25. An air induction assembly according to claim 1, wherein an axial spacing between each successive ring decreases in a downstream direction.

26. An air induction assembly according to claim 1, wherein the downstream segment comprises two separate parallel second walls that are each formed orthogonal to the first wall and which are aligned with a longitudinal axis of the molded body.

27. An air induction assembly according to claim 1, wherein the plurality of rings are sized and spaced to reduce the intensity of high frequency vibrations in the downstream segment.

28. A method of forming an air induction assembly adapted to be incorporated in an air intake system of an internal combustion engine, said method comprising: forming a substantially cylindrical molded body having an upstream segment and a downstream segment; wrapping a layer of wire mesh over a circumferential outer surface of the molded body; wrapping a layer of acoustic foam over an outer surface of the wire mesh to form a pre-assembly; inserting the pre-assembly into a housing; and inserting a mass air flow sensor inserted into an inner volume of the molded body to form the assembly; wherein the molded body comprises: a first wall extending along a longitudinal axis of the molded body, said first wall comprising a plurality of perforations within the upstream segment; at least one second wall formed within said downstream segment orthogonal to the first wall and aligned with a longitudinal axis of the molded body; a plurality of rings formed within the downstream segment, each ring concentrically aligned with respect to a longitudinal axis of the molded body and having a central circular opening; and a mass air flow sensor flow tube formed within the upstream segment and aligned with a longitudinal axis of the molded body, said mass air flow sensor flow tube bifurcating the first wall within the upstream segment.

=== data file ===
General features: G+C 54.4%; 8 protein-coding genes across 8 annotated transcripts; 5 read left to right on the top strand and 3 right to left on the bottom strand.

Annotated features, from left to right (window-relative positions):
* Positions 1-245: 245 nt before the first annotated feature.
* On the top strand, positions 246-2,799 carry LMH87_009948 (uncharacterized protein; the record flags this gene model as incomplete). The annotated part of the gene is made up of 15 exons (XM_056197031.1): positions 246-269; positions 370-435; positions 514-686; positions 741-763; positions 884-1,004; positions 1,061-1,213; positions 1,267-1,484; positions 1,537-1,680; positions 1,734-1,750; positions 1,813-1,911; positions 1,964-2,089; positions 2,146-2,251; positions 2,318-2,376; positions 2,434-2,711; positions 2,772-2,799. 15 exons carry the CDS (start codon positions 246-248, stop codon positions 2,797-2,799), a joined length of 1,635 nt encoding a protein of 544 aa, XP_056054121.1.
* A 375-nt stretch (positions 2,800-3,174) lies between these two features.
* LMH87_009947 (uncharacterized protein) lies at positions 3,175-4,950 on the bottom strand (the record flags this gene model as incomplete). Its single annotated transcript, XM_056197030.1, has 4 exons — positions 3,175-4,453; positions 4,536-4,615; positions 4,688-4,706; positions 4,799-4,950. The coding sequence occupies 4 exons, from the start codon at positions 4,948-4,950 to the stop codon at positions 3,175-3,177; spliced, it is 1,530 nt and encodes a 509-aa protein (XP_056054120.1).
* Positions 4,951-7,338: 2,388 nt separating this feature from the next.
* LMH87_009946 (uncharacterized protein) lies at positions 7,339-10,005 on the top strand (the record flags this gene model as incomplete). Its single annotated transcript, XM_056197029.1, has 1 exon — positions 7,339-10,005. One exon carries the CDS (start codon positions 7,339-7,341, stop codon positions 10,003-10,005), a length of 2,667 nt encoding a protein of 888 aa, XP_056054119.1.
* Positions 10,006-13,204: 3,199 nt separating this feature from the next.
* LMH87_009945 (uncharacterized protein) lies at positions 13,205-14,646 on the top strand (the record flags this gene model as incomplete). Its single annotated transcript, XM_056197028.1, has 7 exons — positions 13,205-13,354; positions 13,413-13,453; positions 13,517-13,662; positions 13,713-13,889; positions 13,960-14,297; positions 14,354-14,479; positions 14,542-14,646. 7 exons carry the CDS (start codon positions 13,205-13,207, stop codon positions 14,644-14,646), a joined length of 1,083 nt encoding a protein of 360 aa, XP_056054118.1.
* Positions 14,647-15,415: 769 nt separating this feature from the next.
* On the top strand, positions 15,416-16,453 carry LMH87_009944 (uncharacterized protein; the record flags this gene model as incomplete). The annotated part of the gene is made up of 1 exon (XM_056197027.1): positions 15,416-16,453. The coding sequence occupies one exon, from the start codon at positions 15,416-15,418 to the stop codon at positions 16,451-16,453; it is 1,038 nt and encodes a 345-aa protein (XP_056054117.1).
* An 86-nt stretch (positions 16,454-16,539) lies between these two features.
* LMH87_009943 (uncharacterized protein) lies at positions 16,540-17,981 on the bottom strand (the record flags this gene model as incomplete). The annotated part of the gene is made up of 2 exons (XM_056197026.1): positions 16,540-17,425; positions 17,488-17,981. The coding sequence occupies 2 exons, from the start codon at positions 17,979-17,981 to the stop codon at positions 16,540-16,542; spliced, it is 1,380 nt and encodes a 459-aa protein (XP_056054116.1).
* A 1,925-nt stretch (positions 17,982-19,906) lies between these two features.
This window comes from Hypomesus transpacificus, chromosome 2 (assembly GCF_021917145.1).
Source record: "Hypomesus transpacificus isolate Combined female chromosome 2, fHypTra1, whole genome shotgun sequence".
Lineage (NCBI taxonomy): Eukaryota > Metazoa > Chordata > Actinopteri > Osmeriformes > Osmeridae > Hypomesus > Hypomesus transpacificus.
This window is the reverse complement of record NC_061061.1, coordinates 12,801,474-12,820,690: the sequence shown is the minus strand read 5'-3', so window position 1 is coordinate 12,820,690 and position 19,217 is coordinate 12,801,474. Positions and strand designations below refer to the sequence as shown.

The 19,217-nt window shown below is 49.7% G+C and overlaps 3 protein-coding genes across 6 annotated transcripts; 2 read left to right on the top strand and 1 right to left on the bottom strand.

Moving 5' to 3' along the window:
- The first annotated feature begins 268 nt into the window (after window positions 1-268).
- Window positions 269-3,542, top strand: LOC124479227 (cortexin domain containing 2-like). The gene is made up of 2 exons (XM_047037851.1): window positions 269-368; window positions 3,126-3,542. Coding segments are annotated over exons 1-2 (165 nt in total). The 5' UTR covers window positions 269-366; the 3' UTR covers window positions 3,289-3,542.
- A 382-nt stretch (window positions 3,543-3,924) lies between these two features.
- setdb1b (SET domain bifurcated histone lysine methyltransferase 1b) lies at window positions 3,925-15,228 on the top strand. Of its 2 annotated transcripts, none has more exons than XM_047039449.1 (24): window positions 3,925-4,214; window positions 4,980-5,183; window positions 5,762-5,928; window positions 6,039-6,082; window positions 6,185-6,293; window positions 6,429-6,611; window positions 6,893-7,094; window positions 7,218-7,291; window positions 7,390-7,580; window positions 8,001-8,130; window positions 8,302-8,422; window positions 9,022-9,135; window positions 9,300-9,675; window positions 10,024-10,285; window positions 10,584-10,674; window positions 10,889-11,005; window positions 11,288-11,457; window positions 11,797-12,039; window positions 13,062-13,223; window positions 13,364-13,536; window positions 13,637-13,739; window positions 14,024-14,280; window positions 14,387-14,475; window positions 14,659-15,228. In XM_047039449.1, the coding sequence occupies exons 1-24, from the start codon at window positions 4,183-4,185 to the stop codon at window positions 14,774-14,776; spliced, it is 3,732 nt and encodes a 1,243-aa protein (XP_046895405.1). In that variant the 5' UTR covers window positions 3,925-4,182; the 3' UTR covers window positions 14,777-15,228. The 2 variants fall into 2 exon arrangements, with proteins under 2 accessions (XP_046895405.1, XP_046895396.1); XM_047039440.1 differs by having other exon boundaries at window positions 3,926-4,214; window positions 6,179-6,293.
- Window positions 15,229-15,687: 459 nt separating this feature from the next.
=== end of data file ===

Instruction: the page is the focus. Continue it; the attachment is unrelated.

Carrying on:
29. The method of claim 28, further comprising securing the housing and the mass air flow sensor to the pre-assembly via fastener receiving portions formed in the pre-assembly using a plurality of fasteners.

Description:

BACKGROUND OF THE INVENTION

The invention relates to an assembly comprising an integrated mass air flow sensor and a broadband silencer that is adapted for use in the air induction system of an internal combustion engine.

In many internal combustion engines, a mass air flow sensor (MAFS) is used to measure the air flow rate entering the engine and, in turn, provide an output signal that is used to maintain a desired air-fuel ratio. Maintaining a desired air-fuel ratio is important to achieve optimal engine performance, fuel economy, and engine emissions.